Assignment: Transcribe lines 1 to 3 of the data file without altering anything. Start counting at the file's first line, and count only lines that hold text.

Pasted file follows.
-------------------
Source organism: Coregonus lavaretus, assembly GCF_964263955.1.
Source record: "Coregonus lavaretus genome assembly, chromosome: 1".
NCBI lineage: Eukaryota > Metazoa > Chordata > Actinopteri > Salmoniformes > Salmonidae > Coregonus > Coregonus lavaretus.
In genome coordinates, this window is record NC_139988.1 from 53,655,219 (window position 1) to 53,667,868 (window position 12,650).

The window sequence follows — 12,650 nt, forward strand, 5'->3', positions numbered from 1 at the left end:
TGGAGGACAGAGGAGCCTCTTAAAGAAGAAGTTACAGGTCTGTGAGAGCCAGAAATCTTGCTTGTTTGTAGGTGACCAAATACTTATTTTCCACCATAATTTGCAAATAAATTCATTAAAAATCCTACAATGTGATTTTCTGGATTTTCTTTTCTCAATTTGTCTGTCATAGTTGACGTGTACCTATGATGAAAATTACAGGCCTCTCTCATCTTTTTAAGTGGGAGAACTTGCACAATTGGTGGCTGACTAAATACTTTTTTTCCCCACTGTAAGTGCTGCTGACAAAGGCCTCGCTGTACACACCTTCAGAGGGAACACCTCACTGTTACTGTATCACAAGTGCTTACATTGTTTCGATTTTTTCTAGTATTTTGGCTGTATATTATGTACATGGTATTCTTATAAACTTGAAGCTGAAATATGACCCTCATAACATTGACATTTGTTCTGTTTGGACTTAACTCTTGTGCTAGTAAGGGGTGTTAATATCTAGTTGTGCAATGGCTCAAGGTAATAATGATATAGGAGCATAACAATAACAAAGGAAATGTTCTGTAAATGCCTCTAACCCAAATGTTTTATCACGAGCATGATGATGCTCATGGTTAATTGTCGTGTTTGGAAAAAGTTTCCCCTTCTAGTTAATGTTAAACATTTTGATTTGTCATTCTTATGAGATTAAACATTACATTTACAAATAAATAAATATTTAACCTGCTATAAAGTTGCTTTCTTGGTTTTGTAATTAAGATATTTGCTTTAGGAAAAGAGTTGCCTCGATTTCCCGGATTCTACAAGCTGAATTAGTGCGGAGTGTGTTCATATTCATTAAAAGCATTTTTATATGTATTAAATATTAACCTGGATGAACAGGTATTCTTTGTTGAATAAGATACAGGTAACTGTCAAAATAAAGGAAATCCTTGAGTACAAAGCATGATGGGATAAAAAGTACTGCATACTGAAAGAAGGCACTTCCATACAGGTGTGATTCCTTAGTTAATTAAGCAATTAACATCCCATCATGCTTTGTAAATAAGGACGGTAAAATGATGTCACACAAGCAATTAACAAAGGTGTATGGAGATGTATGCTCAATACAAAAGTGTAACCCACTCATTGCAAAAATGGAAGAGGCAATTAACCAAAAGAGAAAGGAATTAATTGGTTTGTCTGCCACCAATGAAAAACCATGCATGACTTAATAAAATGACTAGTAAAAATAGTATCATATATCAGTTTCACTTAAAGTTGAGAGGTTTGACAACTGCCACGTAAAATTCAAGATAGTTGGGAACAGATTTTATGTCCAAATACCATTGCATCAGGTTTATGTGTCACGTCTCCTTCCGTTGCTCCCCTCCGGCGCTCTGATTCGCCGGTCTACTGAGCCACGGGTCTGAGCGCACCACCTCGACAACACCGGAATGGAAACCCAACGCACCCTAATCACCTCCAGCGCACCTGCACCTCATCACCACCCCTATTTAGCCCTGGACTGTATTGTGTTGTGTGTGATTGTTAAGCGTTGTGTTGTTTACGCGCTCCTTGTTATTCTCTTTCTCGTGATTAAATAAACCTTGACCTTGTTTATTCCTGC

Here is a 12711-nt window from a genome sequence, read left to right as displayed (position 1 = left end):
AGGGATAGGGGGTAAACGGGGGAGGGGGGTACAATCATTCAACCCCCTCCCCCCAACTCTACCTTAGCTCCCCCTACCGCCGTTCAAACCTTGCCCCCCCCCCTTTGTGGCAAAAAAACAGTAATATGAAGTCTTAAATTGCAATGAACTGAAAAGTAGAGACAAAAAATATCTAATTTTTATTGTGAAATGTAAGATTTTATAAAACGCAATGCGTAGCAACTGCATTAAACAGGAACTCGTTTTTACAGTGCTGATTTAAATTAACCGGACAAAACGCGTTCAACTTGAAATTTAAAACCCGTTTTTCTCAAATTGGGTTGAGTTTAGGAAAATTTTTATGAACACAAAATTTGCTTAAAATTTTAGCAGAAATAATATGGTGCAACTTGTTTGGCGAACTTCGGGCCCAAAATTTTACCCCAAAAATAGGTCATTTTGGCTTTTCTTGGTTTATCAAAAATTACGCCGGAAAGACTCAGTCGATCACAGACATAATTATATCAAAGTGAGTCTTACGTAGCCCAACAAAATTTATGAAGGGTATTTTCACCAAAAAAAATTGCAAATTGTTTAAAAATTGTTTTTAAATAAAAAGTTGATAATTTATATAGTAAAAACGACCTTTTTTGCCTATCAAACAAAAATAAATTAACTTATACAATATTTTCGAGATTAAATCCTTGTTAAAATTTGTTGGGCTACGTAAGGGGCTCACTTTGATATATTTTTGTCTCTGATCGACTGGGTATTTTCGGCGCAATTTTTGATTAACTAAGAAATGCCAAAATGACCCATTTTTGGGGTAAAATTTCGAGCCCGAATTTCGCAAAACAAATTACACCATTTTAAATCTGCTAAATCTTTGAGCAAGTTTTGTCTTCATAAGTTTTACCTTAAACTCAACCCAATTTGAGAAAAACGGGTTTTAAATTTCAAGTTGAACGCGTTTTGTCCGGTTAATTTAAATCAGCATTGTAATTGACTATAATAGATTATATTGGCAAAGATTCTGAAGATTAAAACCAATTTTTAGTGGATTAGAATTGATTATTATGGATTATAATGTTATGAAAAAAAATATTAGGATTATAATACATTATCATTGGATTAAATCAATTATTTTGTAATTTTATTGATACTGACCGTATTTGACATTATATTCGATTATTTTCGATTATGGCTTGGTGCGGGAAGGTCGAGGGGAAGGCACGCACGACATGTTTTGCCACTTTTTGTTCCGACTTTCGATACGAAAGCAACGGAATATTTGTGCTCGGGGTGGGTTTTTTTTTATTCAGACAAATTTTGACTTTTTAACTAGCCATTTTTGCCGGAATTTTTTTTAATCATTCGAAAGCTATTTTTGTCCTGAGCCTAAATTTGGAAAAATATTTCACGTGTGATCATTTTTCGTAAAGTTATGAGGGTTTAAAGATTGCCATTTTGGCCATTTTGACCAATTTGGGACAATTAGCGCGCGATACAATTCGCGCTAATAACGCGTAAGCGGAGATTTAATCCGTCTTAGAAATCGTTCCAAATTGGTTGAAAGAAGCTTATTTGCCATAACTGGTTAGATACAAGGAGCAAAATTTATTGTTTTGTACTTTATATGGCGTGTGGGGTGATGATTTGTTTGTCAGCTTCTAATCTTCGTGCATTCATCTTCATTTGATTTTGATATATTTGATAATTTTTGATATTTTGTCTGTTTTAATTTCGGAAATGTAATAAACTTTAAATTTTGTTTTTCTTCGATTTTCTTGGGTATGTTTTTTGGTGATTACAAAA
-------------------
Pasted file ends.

Source organism: Coregonus lavaretus, assembly GCF_964263955.1.
Source record: "Coregonus lavaretus genome assembly, chromosome: 1".
NCBI lineage: Eukaryota > Metazoa > Chordata > Actinopteri > Salmoniformes > Salmonidae > Coregonus > Coregonus lavaretus.